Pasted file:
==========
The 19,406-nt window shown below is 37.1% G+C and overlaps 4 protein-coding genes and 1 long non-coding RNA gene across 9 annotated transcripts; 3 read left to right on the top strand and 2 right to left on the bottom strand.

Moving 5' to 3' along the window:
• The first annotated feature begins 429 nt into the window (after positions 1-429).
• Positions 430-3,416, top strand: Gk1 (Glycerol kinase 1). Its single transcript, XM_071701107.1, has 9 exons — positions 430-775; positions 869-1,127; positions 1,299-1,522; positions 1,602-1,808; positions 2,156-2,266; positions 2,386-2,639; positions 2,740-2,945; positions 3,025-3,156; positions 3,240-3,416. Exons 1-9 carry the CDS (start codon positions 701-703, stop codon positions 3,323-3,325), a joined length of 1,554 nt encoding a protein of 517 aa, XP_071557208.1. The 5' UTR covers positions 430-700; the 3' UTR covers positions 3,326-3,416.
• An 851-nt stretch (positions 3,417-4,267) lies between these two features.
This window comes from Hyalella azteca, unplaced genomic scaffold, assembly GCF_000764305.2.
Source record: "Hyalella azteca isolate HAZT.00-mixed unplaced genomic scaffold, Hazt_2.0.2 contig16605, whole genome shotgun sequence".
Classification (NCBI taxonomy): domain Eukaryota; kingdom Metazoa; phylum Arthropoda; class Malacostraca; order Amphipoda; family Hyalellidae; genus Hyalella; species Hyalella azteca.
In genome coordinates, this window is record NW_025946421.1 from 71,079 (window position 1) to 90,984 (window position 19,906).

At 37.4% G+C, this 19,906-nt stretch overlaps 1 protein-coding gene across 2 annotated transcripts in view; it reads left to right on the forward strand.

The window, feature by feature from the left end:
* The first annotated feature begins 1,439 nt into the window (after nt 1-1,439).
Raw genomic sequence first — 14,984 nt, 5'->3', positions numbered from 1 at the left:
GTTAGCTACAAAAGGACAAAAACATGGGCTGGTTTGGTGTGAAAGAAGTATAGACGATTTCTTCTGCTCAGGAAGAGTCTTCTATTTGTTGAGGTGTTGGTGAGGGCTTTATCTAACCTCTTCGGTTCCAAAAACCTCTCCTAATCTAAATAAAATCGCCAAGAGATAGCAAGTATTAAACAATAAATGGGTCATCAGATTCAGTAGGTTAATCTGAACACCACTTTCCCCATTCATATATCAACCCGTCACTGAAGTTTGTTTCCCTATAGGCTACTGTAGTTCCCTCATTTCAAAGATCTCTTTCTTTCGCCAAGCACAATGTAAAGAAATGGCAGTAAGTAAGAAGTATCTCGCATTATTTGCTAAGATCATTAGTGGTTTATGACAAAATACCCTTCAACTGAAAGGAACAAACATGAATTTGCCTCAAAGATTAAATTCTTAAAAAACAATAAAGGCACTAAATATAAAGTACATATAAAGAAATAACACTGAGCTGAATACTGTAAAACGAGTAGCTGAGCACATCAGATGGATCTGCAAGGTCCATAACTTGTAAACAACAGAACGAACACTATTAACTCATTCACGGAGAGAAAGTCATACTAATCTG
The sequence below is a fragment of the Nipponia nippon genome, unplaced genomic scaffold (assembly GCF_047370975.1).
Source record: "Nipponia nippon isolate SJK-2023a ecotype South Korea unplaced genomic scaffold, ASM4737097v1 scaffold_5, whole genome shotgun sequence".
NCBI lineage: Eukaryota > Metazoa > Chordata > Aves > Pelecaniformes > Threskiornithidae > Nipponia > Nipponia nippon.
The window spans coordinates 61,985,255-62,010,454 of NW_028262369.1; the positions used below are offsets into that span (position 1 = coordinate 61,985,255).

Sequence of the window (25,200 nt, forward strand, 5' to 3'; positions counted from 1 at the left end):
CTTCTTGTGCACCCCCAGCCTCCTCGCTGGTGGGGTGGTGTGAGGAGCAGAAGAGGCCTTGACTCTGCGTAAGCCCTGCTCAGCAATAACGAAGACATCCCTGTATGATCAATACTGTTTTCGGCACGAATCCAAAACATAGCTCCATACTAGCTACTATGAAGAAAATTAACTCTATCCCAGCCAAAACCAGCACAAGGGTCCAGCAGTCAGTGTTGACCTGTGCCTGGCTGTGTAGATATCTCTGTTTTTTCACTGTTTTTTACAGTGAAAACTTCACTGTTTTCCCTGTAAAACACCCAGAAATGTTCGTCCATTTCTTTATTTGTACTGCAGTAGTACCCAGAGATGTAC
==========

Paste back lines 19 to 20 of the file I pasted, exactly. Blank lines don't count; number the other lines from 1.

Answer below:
Sequence of the window (25,200 nt, forward strand, 5' to 3'; positions counted from 1 at the left end):
CTTCTTGTGCACCCCCAGCCTCCTCGCTGGTGGGGTGGTGTGAGGAGCAGAAGAGGCCTTGACTCTGCGTAAGCCCTGCTCAGCAATAACGAAGACATCCCTGTATGATCAATACTGTTTTCGGCACGAATCCAAAACATAGCTCCATACTAGCTACTATGAAGAAAATTAACTCTATCCCAGCCAAAACCAGCACAAGGGTCCAGCAGTCAGTGTTGACCTGTGCCTGGCTGTGTAGATATCTCTGTTTTTTCACTGTTTTTTACAGTGAAAACTTCACTGTTTTCCCTGTAAAACACCCAGAAATGTTCGTCCATTTCTTTATTTGTACTGCAGTAGTACCCAGAGATGTAC